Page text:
THE ALSATIAN LANGUAGE
First of all, the Alsatian language refers to all the traditional Alemannic and Franconian dialects of Alsace. Alsace is a French department and the country ranks its main dialects as a regional language. However, The dialect used can vary from one village to another. The main dialect is the Alemannic, spoken over most of the region. Next comes Rhenish Franconian, in the north of Alsace.
In order to transcribe it, we use German. This is due to the fact that its roots are much more Germanic than Latin. Also, next to Germany, this region was for a long time the object of rivalry between the two countries. Although it is French, it became German on many times. This, when the Germans conquered France during the world wars but also before that.
In terms of number of speakers, Alsatian is the second native language in France, just after French. Far too little known, the region counted nearly 800,000 Alsatian speakers in 2014. And that still represents 43% of the regional population. Nevertheless, this figure takes into account all the Germanic languages gathered under this name. In fact, 33% of speakers say they can speak or understand Alsatian to some extent. Finally, 25% of the population declare that they neither master nor understand the Alsatian dialect.
Of course, the use of Alsatian dialects varies according to the age. While nearly 75% of the over 60s spoke it in 2017, only 24% of the 30-44 year olds spoke it. Worse, the 18-29 year olds were only 12% and the 3-17 year olds, only 3%. And every new year confirms that trend. Yet, France, very focused on history, considers regional dialects as a cultural heritage. Thus, there is a paradox between imposing French on everyone while protecting Alsatian. That is why any student can choose to pass the national diploma in any regional language.
Elsewhere, there are some traces of Alsatian, practised marginally by a minority in Castroville, Texas. Indeed, it was people from the Mulhouse area who founded this town. But also in several Amish communities, mostly in Indiana.
All these Alsatian dialects have an earlier linguistic origin dating back to the 4th century. By the way, they are common to the German language, which only appeared in the 15th century.
Until the 4th century, the people of the Rhine Valley mainly used Celtic, related to Gallic and Gallo Romanic. However, the Alamans came there as early as the 4th century, later followed by the Franks. The latter brought with them their Frankish and Alemannic dialects. All of these dialects came from Common Germanic (attested around 500 BC). The latter gave rise to a very large number of dialects grouped into different branches.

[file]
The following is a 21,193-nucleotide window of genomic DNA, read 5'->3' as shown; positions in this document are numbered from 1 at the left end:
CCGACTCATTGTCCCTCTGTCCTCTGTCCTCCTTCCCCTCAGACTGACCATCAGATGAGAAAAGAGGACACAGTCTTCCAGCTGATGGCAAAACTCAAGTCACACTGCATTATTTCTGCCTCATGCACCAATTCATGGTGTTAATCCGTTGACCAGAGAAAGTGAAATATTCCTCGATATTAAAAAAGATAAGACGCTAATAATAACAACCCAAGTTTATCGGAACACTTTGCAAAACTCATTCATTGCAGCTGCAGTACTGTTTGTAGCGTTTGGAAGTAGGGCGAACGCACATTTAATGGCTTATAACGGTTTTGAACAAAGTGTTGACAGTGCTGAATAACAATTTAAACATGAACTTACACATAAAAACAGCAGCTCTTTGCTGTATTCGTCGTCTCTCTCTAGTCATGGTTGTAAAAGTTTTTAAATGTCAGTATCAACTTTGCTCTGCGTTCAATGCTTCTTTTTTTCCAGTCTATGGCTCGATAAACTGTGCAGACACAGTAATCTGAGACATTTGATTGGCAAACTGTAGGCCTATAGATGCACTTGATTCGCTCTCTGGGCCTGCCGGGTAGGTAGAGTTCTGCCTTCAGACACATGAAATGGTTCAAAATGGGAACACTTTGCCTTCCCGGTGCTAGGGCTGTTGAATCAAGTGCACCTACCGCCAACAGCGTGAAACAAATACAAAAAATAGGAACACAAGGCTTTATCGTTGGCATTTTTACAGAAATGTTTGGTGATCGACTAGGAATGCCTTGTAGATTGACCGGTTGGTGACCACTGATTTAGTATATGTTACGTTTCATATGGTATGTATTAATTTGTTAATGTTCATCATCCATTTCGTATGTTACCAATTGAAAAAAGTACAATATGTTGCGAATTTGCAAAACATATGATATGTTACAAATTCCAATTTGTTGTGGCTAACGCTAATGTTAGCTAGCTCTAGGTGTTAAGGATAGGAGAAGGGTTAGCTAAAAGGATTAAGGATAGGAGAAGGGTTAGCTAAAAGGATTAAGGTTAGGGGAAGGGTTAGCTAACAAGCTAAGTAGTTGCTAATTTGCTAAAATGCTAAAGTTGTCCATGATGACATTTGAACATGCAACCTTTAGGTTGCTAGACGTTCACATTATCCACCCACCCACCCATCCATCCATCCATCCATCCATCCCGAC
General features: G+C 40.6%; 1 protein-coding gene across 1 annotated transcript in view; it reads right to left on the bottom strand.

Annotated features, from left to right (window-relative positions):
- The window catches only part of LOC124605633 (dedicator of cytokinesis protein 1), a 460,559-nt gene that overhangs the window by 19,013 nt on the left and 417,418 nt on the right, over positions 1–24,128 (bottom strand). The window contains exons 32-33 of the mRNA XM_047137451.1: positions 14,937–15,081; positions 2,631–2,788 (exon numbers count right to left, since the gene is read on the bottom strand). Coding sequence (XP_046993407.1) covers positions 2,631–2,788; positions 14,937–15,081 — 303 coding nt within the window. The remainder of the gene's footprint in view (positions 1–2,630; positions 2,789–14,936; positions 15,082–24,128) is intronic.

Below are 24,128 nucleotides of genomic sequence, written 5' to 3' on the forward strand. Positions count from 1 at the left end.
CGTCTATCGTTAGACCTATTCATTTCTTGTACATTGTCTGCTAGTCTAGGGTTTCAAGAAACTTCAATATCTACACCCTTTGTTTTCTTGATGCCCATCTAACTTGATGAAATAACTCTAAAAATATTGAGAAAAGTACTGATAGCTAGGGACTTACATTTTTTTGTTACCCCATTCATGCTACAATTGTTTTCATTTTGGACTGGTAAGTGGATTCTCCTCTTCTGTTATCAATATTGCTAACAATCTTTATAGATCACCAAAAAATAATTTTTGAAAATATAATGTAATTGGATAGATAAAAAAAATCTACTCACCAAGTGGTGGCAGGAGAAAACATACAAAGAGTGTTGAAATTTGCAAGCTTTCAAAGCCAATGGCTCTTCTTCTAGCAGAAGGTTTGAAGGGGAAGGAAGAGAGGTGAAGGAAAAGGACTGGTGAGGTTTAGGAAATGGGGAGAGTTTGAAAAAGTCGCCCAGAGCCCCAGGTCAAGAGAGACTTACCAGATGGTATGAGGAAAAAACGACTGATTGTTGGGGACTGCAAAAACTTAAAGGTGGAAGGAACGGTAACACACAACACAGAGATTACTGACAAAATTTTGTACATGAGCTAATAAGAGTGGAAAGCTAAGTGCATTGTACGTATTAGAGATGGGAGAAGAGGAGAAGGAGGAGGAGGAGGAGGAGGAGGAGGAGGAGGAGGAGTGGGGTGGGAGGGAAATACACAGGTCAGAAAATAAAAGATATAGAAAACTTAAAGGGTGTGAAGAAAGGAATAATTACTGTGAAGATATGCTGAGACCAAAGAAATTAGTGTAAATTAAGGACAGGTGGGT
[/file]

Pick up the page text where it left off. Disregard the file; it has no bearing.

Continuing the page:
Thus, the usual dialects of Alsace, gathered in Alsatian, include Germanic dialects. These derived from Middle German, for Franconian (North Alsace and Moselle), and from High German (the rest of the region). Also, the region itself divides into two sub groups. On the one hand, Low Germanic (central Alsace and South Alsace). On the other hand, High Germanic (extreme South Alsace and Sundgau region).
Germanic dialects tend to stress the first syllables of a word. Except for words of foreign origin. Also, Alsatian tends to link words to form new longer words. In this case, we place the accent on the first syllable of each compound word. Also, when an unstressed prefix precedes a word or verb, we stress the first syllable of the stem.
Like German, Alsatian dialects have three genders: masculine, feminine and neuter. As well as a plural for all of them. Also, it gets three declensions: nominative, accusative and dative. Where the Alsatian language differs from German is that it does not have a genitive. So, we replace it by a form using the dative.
About the tenses, it gets only three including the present tense. The other two are compound tenses. First, the past tense, which includes a compound past tense and a plus perfect tense. Second, the future tense. Plus, there are few modes: indicative and subjunctive. We also use the latter to form the conditional. And we do not forget the active voice, the processual passive (action in progress) and the balance passive (action completed).
Like all other Alemannic dialects, it can use three types of present tense. First, the present progressive. Second, the traditional present tense. Finally, the periphrastic present tense with the auxiliary "düen" by conjugating it in the present tense and adding the verb in the infinitive.
Of course, the fact that Alsace became French from the 17th century onwards has affected the lexical. Thus, it has preserved a large number of words and expressions, now disappeared in the German speaking world. Also, it borrowed from French. An that is not all as it also shares link with Yiddish from the Jewish people from Poland and East Europe.